The SGS submitted that some of the materials filed by the Students were inadmissible at the hearing on the basis that they were communications in furtherance of dispute settlement and therefore privileged. The SGS submitted in the alternative that this material was irrelevant. The Chair reviewed the law of privilege and relevance. In the Chair’s view, privilege applies whether the settlement discussions took place with or without a mediator. The Chair noted that the fact that settlement discussions were underway, though not the content of those discussions, may be admissible if relevant. In 2009, the Students initiated a consultation process with the Department of Economics for advice and informal mediation. After receiving information from the Students, a professor made a proposal to the Students. One of the Students sought some clarifications. After receiving clarification, one of the Student wrote to the professor stating “This is to accept the offer.” The Students did not register as had been suggested and several weeks later declined the offer and pursued an appeal. The Chair held that the discussions and information exchanged during this period were covered by settlement privilege. The dispute was contemplated by the Students at the time, though the appeal had not yet been launched. The nature of the offers made by the Department of Economics and the SGS supported the inference that the discussions were intended to be kept confidential. And in light of the structure of the discussions, and the fact that some of the proposals involved compromising usual University policies, it was wholly implausible to describe all of the discussions as the giving and receiving of academic advice, rather than as negotiation to resolve a dispute. The possibility that the Students may have accepted the offer and nonetheless proceeded with a grade appeal did not destroy the privilege. The 2009 negotiations were designed to settle a dispute about whether the Students could resume their studies. Even if this was not the precise dispute now before the AAC, those discussions were privileged and therefore inadmissible. The Chair further held that the content of these negotiations had no bearing on the issues currently before the AAC and thus were irrelevant and inadmissible. The fact that negotiations occurred was relevant, but only to explain why the Students were permitted to write tests while auditing courses. In 2010, another series of discussions took place between the Students and Counsel for the Department of Economics. The Chair concluded these discussions were privileged and therefore inadmissible. The fact that negotiations occurred was not relevant and was inadmissible.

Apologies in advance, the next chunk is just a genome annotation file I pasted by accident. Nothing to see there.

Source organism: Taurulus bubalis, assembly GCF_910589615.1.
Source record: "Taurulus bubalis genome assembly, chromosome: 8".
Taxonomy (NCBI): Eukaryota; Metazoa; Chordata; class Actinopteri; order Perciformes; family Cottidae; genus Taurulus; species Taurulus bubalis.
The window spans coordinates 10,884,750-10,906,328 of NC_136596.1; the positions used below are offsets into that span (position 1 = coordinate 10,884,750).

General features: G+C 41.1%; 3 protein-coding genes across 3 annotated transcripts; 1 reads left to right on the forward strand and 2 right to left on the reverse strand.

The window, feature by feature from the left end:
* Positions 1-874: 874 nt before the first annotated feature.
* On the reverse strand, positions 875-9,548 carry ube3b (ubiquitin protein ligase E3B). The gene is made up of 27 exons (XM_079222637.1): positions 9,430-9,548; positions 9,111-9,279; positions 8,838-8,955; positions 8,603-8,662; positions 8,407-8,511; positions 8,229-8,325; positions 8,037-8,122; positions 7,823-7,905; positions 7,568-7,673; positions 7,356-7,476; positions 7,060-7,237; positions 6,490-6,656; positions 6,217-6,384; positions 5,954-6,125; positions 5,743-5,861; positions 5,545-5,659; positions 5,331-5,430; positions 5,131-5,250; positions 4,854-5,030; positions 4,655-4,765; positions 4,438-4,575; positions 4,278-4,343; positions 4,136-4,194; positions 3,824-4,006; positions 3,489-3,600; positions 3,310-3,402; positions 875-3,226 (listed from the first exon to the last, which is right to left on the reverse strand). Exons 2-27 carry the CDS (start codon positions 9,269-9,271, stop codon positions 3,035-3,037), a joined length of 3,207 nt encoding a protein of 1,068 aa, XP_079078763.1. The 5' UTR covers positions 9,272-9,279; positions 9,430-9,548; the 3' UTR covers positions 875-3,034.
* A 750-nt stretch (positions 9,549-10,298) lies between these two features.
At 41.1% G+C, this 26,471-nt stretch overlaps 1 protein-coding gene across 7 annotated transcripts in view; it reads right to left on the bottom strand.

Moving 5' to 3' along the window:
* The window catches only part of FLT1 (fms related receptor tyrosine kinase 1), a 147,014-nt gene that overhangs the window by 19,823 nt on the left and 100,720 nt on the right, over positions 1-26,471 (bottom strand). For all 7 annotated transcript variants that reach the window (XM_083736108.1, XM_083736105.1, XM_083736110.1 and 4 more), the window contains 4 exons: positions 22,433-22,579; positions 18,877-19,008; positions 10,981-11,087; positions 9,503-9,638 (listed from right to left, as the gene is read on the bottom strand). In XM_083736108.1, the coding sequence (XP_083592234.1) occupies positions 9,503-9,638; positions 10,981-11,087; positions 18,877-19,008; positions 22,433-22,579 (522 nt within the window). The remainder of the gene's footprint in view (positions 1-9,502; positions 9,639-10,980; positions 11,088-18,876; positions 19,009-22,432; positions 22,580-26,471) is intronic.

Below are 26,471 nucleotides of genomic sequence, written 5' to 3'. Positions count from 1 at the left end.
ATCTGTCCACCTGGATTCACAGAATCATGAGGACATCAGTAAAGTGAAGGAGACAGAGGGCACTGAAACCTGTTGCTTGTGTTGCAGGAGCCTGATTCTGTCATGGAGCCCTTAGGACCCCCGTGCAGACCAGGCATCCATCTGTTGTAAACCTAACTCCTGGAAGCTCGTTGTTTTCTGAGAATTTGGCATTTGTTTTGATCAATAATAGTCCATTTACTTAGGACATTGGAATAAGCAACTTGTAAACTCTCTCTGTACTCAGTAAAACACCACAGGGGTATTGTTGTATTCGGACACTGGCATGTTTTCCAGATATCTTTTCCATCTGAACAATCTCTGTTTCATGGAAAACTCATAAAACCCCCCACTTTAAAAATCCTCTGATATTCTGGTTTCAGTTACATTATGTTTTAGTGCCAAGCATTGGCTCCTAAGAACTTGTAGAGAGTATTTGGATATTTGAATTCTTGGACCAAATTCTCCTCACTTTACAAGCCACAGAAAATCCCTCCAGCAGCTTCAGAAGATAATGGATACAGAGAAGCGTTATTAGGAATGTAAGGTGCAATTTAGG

Both before and during the motion, the Students made a number of requests of the Chair that were all declined. The Students requested documents, including notes, minutes, and statements, produced at or as a record of the GAAB hearing. The Chair refused to make the requested order. The Chair concluded that he had no power to compel anyone to produce documents, that the GAAB is not a court of record and that any documents prepared to assist the GAAB are immune from disclosure to the parties in the appeal to the AAC, and that the documents were irrelevant. The Students also requested the Chair order the SGS to register them immediately for the 2011/2012 academic year. The Chair declined to make the requested order, as it was not within the jurisdiction of an AAC Chair hearing a preliminary motion to decide questions of law.